Jesus could have claimed this title on His own through His own divinity. In other words, He could have stepped down onto Earth to claim His title of Messiah and high priest while demonstrating this fact with His unquenchable power. But this verse is not referencing His deity. We already know He is God’s Son through the Trinity. This passage is affirming his title as high priest because of His calling fulfilled through His obedience. When Aaron was ordained as high priest, he offered animal sacrifices to God. When Jesus was ordained as high priest, He offered Himself to God. Jesus became both the high priest as well as the slain Lamb of God by humbling Himself sacrificially. His glorification came through humility.
Amazingly, the author of Hebrews goes on to describe this kind of radical obedience as a learned process.
During His earthly life, He offered prayers and appeals with loud cries and tears to the One who was able to save Him from death, and He was heard because of His reverence. 8 Though He was God’s Son, He learned obedience through what He suffered.Hebrews 5:7-8 HCSB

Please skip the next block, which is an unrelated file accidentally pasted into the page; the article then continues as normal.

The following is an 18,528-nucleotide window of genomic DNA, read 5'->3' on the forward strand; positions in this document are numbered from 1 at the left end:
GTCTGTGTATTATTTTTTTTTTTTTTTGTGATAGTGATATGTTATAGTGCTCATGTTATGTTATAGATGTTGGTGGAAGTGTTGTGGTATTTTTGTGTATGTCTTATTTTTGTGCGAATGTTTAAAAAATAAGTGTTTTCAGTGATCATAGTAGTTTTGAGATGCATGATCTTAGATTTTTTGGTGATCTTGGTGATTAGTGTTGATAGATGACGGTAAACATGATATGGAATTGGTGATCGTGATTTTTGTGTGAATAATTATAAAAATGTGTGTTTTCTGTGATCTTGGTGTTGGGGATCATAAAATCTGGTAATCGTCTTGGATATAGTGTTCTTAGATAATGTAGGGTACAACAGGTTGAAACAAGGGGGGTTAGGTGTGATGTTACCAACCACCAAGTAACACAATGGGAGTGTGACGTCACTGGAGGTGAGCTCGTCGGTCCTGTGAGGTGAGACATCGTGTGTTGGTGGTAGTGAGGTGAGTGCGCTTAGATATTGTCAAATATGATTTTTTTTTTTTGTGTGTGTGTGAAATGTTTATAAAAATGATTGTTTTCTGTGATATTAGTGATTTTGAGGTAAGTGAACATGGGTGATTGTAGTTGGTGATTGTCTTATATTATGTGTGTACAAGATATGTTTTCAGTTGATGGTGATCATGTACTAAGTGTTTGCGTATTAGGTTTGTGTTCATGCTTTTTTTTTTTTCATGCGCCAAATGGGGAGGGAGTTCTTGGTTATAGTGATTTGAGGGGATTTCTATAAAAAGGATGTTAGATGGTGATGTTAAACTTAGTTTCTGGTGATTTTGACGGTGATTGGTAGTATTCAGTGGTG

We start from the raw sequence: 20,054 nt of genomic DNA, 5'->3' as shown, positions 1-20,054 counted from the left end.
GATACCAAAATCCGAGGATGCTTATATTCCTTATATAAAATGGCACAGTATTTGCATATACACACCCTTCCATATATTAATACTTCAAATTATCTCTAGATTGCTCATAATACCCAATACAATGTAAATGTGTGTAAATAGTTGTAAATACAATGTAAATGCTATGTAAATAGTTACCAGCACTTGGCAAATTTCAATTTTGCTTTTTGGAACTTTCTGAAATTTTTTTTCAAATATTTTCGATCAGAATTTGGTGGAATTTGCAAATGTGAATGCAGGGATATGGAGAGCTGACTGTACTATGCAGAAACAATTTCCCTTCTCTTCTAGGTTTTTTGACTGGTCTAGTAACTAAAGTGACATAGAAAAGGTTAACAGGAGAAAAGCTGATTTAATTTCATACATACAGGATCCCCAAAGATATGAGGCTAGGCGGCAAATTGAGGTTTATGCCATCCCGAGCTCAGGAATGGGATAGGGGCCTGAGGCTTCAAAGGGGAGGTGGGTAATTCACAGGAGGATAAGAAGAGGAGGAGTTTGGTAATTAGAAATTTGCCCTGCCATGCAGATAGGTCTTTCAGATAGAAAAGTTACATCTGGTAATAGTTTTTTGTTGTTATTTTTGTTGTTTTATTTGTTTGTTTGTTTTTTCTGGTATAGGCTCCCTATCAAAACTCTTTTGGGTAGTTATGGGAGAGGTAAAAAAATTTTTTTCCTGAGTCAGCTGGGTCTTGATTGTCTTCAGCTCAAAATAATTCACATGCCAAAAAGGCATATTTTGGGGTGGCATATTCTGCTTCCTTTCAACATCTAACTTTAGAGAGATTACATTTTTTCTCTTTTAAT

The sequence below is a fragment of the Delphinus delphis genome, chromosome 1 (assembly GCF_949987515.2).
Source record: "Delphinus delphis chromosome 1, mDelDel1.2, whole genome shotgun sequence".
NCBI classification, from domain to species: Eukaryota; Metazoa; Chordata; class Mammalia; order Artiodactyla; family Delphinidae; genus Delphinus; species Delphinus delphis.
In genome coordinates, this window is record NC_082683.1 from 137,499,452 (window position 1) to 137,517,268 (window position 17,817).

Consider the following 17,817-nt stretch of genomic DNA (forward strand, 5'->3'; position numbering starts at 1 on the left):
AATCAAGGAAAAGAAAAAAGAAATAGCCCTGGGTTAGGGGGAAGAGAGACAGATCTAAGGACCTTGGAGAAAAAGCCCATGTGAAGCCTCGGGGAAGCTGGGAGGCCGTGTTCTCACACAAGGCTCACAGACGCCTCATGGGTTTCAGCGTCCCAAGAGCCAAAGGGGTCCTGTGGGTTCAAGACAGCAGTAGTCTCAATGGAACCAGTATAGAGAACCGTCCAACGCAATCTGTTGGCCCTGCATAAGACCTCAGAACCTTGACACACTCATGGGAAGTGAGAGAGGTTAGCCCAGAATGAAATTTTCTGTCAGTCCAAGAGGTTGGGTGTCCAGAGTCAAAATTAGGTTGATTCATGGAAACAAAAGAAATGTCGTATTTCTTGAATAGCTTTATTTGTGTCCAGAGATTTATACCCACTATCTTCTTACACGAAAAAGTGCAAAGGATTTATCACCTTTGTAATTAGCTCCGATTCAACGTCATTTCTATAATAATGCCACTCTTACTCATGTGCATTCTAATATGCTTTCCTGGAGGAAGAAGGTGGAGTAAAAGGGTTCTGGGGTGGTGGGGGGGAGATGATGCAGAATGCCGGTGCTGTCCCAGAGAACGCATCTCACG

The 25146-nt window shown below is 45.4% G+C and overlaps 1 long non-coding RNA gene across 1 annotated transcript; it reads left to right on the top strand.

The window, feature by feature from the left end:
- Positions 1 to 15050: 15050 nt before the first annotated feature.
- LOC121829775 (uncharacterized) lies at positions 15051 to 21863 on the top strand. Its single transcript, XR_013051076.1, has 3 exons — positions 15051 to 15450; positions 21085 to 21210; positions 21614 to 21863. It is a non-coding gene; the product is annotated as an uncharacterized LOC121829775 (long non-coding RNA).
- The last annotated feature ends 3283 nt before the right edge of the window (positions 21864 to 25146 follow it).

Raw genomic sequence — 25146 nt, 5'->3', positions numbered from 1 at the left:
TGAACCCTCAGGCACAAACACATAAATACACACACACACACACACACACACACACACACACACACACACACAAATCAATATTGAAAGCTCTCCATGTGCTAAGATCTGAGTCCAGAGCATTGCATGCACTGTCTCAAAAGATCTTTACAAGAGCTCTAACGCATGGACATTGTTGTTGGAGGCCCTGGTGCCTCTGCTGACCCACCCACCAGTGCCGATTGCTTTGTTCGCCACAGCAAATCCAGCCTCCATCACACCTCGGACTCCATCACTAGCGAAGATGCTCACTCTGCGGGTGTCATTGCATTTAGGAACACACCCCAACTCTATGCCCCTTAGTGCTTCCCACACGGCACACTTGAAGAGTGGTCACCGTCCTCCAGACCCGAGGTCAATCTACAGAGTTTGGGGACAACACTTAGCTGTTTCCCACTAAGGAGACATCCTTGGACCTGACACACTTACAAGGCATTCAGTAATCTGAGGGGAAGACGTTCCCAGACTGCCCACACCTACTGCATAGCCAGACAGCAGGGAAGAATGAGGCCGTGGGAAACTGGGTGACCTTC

What does this mean? It is true that as the Son of God there was nothing Jesus needed to learn. However, His experiences in the human flesh prepared Him for the final act of atonement where He would willingly give Himself up for the sins of humanity. We’ve heard this phrase so much we tend to take it lightly. None of us can know the type of obedience necessary to willingly have the sins of the world laid upon us while also being separated from our Father in Heaven. Jesus always knew how to obey, but His life of suffering allowed Him to understand the process involved in radical obedience to the Father while He identified Himself with us.
This is an incredibly convicting passage that requires us to dig deep into our souls and evaluate our own view of suffering and obedience. Throughout His life, Jesus modeled the idea that faith, obedience, and glorification stand on the other side of suffering. It’s not a pleasant thought to our flesh or a popular worldview today. However, this is exactly the point that the author of Hebrews is making. We can find rest for our weary souls in the High Priest Jesus Christ. He has been through the physical pain and suffering, the temptation from the enemy, and the rejection of friends and family. He is encouraging us to lean into the Father just as He did in His darkest hour. This is how we fight our battles!